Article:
Principles of World Theory say, more or less, that: - a proposition (whatever) is *necessary* iff it is true in all worlds; - a proposition (whatever) is *possible* iff there is some world in which it is true; - there is only one *actual* world; - there are propositions which are true at the *actual* world; - there are propositions which are not true at the *actual* world, but they are true at some *non-actual* *possible* world.
It is not much. But, in any case, we must start from these points :-)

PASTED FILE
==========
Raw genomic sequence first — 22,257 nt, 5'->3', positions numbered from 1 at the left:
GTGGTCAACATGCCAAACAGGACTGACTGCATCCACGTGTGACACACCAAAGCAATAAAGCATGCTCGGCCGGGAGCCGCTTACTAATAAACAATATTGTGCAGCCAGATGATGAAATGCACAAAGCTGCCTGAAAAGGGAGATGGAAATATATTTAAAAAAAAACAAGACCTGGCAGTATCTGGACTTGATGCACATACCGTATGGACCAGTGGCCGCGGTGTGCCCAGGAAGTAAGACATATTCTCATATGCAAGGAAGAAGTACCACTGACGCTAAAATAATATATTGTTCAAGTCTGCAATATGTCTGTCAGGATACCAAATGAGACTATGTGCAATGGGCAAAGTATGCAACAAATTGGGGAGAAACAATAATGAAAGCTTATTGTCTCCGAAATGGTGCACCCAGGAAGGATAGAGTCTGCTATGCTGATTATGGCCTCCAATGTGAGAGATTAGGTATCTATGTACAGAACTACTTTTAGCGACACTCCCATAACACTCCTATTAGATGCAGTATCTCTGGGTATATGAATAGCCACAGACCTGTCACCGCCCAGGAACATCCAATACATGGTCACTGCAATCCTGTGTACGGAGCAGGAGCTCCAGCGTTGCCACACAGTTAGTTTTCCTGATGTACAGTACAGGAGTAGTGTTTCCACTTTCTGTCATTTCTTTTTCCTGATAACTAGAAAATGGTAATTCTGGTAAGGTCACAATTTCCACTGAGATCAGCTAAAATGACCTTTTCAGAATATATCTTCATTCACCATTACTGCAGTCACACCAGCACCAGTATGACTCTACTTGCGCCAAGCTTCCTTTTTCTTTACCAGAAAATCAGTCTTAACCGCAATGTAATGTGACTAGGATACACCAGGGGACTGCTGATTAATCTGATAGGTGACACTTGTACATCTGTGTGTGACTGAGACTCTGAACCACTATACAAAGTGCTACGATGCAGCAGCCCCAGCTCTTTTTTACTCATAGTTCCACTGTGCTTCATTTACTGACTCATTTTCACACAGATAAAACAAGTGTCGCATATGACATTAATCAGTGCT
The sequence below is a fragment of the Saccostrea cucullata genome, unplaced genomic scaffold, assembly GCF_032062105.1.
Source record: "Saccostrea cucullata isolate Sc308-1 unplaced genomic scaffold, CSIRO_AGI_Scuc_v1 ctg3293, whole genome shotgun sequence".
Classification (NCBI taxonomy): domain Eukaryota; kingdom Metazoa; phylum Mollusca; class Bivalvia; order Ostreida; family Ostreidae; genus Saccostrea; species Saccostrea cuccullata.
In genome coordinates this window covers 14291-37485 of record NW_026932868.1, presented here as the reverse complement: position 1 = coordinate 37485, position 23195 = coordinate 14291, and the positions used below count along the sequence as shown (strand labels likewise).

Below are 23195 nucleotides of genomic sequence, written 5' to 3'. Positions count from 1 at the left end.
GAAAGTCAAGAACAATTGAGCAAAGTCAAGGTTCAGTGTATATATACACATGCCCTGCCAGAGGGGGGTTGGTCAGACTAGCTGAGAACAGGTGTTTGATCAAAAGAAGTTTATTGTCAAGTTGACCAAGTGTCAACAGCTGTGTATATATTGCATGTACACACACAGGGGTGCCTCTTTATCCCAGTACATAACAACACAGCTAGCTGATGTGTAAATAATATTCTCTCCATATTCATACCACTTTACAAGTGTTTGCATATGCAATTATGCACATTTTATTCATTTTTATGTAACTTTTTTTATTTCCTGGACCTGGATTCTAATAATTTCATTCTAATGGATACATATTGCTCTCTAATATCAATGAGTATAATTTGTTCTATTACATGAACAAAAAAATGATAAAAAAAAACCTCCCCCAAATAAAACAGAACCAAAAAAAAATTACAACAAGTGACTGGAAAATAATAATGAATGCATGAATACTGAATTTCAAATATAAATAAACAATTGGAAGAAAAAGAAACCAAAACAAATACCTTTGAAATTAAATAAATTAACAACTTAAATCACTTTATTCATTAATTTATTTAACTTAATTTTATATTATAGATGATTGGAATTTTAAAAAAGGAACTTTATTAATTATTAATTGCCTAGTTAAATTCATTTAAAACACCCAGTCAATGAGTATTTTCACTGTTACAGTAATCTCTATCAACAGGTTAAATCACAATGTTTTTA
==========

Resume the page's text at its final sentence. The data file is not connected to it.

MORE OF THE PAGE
Very nice. Except perhaps that it is the principle of the Old World Theory, implicit in Aristotle and Leibniz, where all the worlds are accessible from each other. It is formalised by the modal logic S5. Abbreviating "necessary p" by box p, or p, and "possible p" by <>p (which itself can be seen as an abbreviation of "not box not p", i.e. - - p), its main axiom are p -> p, p->p, and <>p -> <>p. Search S5, in the archive, I have given the precise axioms and inference rules, at some time. Kripke has relativized such sort of modal logic by saying that p is true in a world A if p is true in all world accessible from A. Then for each choice of an accessibility relation, you get a different modal logic. And modal logic is the best tool for being precise on the invariant truth (like laws) in a multiverse, or in contextual frame, etc. Also, modal logics can be used to simulate in the classical settings, non classical logics, like intutionistic logic, quantum logic. I agree with we should, well perhaps not start from that, but invoking them when we disagree about the validity of an argument in *apparently* fuzzy context. I work mainly with the modal logic G and G* (see the archive). This can help for giving axiomatic notion of self-identities.